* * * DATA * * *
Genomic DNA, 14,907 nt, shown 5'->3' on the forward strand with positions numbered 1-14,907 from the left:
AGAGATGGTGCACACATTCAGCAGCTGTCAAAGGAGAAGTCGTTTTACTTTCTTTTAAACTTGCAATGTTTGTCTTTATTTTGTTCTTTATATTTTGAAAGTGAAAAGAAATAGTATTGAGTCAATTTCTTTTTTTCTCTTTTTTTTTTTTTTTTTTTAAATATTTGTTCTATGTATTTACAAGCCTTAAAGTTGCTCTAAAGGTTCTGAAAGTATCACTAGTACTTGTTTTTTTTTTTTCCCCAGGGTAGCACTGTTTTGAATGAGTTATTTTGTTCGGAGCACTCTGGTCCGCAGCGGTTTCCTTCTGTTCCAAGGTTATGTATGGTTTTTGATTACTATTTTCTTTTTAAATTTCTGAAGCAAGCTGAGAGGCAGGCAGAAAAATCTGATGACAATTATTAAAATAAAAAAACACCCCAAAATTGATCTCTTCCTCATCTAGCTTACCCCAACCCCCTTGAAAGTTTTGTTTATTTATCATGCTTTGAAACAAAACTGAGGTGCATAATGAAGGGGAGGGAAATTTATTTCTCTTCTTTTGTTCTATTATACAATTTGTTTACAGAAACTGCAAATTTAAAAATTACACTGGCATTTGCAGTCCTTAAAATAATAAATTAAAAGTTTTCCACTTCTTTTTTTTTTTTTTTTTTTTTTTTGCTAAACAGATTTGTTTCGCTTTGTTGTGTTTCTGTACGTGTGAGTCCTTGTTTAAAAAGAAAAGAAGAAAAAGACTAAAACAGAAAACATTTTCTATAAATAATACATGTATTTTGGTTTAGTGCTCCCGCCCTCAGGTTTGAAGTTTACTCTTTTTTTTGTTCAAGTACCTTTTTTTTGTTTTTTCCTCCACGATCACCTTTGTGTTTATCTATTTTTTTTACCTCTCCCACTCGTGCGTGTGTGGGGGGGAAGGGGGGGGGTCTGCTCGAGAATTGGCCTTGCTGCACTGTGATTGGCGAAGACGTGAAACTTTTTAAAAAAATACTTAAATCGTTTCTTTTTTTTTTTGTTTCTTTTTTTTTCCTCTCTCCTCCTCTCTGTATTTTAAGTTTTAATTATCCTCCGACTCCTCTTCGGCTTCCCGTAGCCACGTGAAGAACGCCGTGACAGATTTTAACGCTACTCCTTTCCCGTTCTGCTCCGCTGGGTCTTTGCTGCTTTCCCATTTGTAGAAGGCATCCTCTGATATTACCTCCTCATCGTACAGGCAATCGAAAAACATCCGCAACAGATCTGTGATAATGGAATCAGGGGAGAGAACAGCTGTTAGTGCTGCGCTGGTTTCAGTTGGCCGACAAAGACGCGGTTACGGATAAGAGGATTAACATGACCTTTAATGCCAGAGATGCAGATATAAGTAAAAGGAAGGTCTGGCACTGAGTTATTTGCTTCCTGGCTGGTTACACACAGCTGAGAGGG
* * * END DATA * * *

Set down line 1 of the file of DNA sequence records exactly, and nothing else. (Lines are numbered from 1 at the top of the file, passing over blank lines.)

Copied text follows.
Genomic DNA, 14,907 nt, shown 5'->3' on the forward strand with positions numbered 1-14,907 from the left: